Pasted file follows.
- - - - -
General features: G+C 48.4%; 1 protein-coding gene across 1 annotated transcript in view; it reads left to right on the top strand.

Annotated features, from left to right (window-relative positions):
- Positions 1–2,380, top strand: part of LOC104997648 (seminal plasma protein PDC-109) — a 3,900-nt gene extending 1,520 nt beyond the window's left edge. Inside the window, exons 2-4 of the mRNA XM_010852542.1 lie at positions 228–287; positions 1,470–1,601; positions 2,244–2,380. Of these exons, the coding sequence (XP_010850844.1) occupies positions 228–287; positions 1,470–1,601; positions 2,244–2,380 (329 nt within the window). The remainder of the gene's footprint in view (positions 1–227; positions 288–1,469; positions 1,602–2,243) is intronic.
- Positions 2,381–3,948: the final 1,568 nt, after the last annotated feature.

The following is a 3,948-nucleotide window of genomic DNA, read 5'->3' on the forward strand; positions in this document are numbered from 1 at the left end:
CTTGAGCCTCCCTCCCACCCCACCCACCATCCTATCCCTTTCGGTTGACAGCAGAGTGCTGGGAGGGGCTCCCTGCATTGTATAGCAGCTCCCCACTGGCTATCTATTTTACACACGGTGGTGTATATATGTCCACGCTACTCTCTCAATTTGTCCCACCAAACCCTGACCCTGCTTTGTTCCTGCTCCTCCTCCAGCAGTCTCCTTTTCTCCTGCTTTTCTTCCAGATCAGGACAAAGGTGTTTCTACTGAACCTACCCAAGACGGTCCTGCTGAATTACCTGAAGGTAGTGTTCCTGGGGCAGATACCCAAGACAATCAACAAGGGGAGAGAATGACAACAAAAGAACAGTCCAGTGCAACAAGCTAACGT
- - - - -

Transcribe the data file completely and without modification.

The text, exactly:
General features: G+C 48.4%; 1 protein-coding gene across 1 annotated transcript in view; it reads left to right on the top strand.

Annotated features, from left to right (window-relative positions):
- Positions 1–2,380, top strand: part of LOC104997648 (seminal plasma protein PDC-109) — a 3,900-nt gene extending 1,520 nt beyond the window's left edge. Inside the window, exons 2-4 of the mRNA XM_010852542.1 lie at positions 228–287; positions 1,470–1,601; positions 2,244–2,380. Of these exons, the coding sequence (XP_010850844.1) occupies positions 228–287; positions 1,470–1,601; positions 2,244–2,380 (329 nt within the window). The remainder of the gene's footprint in view (positions 1–227; positions 288–1,469; positions 1,602–2,243) is intronic.
- Positions 2,381–3,948: the final 1,568 nt, after the last annotated feature.

The following is a 3,948-nucleotide window of genomic DNA, read 5'->3' on the forward strand; positions in this document are numbered from 1 at the left end:
CTTGAGCCTCCCTCCCACCCCACCCACCATCCTATCCCTTTCGGTTGACAGCAGAGTGCTGGGAGGGGCTCCCTGCATTGTATAGCAGCTCCCCACTGGCTATCTATTTTACACACGGTGGTGTATATATGTCCACGCTACTCTCTCAATTTGTCCCACCAAACCCTGACCCTGCTTTGTTCCTGCTCCTCCTCCAGCAGTCTCCTTTTCTCCTGCTTTTCTTCCAGATCAGGACAAAGGTGTTTCTACTGAACCTACCCAAGACGGTCCTGCTGAATTACCTGAAGGTAGTGTTCCTGGGGCAGATACCCAAGACAATCAACAAGGGGAGAGAATGACAACAAAAGAACAGTCCAGTGCAACAAGCTAACGT